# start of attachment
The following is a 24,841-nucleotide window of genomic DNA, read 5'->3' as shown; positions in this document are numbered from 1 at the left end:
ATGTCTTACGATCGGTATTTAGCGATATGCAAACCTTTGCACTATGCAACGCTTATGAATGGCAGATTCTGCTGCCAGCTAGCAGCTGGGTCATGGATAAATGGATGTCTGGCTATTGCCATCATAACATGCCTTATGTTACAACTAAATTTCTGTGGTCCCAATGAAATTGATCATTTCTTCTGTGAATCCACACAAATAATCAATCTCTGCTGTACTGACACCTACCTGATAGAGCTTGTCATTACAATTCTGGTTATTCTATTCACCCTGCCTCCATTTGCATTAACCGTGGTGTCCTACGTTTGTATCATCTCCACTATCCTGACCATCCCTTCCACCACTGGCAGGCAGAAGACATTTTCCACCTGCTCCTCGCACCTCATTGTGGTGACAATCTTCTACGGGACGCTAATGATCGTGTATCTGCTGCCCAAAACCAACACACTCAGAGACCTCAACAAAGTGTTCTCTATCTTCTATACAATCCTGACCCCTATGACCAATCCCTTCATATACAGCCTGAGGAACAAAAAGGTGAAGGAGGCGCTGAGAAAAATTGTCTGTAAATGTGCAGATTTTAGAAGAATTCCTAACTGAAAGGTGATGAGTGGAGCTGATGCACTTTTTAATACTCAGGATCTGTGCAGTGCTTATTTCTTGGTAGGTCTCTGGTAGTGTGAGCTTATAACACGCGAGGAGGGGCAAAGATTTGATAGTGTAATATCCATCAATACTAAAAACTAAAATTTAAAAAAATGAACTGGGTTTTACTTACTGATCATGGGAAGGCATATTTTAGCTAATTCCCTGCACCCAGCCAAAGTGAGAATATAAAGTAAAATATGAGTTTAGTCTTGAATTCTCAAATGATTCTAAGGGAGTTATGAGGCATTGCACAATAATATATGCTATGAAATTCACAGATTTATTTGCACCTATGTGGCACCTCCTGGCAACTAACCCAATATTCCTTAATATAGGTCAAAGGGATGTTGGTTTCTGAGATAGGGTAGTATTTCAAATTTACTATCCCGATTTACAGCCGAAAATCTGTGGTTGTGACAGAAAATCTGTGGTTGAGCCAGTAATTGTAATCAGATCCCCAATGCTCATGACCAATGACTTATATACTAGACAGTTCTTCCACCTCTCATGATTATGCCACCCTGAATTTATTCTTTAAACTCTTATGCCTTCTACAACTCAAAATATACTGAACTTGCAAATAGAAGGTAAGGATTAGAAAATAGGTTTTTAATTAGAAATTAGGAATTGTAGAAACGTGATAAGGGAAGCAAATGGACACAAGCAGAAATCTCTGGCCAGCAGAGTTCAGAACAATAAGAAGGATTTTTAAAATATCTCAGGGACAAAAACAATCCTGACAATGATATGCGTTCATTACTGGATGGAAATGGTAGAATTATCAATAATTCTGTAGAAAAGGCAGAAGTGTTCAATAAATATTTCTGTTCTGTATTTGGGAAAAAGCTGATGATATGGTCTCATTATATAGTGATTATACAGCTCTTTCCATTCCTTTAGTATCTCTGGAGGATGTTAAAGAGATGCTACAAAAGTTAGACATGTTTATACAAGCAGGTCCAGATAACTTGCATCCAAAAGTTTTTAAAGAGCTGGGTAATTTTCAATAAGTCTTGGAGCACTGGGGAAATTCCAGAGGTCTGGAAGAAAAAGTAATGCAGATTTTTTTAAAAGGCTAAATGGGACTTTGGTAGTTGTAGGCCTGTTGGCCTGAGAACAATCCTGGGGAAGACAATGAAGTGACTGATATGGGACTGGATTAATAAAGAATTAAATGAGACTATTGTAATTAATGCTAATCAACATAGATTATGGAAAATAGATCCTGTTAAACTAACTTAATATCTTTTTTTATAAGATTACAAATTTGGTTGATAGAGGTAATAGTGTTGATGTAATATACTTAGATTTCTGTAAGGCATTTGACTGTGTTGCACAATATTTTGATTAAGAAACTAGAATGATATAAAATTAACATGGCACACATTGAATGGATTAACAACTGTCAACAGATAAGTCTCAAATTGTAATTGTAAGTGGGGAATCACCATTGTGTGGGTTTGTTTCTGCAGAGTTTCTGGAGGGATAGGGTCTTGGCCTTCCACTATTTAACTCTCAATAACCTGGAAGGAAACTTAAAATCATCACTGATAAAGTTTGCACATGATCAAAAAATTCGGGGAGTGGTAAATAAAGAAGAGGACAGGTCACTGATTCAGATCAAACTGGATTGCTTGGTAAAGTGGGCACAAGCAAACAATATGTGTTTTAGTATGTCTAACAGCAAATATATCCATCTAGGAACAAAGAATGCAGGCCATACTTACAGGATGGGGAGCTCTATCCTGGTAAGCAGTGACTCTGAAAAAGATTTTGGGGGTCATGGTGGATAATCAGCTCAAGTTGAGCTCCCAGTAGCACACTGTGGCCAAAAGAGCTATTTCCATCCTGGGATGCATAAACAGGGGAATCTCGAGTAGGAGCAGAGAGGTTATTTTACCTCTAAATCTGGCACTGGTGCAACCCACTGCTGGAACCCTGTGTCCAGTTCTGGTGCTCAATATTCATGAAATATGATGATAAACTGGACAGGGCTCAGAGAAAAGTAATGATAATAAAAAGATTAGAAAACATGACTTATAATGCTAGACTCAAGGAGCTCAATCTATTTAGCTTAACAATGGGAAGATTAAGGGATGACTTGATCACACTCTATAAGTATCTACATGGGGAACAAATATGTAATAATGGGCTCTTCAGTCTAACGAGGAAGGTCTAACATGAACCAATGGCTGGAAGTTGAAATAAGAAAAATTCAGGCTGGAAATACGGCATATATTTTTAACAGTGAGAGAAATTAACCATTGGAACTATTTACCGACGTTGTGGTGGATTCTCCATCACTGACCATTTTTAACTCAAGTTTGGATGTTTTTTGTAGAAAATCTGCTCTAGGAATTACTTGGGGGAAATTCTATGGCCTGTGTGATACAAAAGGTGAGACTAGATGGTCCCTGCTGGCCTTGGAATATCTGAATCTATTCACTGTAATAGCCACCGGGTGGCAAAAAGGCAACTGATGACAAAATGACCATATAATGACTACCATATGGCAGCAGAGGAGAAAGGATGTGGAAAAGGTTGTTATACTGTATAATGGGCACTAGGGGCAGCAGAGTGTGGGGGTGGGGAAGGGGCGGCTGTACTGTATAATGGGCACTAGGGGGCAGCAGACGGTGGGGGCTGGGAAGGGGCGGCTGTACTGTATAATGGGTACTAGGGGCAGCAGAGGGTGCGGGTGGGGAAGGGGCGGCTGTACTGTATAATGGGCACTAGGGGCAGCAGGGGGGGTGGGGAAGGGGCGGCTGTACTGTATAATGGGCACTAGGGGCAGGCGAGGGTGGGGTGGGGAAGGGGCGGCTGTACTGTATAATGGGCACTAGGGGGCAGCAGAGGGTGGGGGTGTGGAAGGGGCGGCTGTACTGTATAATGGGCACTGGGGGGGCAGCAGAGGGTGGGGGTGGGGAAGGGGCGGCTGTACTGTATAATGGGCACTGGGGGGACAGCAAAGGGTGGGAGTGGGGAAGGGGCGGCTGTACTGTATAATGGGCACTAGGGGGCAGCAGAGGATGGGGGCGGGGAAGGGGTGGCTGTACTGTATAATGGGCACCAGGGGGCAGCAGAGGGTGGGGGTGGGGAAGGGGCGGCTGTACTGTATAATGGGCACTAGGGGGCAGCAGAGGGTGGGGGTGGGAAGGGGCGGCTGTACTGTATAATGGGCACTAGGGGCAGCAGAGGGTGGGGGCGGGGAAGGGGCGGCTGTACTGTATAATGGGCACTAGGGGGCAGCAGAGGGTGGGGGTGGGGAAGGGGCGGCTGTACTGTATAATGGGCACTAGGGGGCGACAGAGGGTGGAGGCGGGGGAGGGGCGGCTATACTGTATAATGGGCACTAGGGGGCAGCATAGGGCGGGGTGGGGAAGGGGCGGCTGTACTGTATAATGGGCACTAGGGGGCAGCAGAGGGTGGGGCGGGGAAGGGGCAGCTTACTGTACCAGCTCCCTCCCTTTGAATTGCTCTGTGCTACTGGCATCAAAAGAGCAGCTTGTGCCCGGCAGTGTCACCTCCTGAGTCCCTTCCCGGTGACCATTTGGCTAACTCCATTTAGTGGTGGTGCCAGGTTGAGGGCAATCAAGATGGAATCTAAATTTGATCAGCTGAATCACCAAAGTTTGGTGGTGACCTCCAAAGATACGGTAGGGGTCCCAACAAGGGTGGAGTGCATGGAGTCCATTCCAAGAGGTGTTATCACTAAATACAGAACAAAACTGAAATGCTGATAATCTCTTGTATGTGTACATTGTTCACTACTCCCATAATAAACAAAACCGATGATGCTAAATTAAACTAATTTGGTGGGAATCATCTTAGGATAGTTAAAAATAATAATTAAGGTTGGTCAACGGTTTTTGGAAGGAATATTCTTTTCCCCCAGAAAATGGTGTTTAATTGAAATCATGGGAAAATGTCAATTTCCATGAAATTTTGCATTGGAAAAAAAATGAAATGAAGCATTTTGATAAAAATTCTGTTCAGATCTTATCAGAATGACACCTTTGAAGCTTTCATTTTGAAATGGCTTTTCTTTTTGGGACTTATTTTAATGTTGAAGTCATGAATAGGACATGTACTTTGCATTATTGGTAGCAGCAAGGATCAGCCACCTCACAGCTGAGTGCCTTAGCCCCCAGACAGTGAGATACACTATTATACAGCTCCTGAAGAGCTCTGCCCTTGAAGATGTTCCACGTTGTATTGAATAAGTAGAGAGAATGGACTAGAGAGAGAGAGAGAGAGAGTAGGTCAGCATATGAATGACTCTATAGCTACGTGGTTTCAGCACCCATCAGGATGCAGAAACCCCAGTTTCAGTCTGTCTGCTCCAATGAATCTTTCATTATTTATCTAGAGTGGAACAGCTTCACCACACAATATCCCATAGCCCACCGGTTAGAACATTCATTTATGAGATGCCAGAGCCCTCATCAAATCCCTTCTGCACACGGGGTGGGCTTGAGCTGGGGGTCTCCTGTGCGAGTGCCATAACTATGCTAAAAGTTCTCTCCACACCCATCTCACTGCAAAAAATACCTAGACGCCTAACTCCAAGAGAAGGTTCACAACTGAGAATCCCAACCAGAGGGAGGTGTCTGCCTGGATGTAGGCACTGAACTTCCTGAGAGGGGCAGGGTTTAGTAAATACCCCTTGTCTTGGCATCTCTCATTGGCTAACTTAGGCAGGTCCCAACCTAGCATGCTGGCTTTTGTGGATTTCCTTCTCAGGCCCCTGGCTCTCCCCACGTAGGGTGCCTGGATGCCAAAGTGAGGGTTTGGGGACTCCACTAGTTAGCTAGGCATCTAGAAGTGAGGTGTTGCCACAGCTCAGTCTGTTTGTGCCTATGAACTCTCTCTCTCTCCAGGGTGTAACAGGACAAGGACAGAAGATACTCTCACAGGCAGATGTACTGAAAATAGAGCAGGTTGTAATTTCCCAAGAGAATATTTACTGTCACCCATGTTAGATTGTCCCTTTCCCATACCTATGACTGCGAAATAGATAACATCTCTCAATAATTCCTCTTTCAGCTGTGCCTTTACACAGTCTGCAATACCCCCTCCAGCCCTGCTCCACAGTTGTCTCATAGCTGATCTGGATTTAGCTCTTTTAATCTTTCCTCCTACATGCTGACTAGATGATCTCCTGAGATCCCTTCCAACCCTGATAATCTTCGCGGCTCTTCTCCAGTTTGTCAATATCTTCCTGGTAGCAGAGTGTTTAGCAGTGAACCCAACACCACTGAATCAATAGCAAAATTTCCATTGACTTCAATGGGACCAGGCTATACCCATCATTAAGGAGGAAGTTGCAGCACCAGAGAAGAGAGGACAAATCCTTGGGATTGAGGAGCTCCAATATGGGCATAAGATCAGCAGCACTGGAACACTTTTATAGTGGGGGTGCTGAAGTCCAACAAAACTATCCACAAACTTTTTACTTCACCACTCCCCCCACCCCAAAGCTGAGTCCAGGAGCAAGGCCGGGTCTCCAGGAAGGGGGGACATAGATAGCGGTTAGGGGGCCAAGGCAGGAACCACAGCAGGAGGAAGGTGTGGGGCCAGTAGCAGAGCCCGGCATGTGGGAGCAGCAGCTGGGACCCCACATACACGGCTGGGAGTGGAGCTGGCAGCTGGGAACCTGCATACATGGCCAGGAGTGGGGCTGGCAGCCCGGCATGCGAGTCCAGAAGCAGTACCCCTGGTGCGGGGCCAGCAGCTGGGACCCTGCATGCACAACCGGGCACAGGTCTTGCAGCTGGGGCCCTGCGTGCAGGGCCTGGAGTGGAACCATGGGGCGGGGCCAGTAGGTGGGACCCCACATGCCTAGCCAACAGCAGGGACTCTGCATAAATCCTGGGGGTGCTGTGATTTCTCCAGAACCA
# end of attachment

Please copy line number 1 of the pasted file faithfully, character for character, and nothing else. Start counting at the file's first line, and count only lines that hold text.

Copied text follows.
The following is a 24,841-nucleotide window of genomic DNA, read 5'->3' as shown; positions in this document are numbered from 1 at the left end: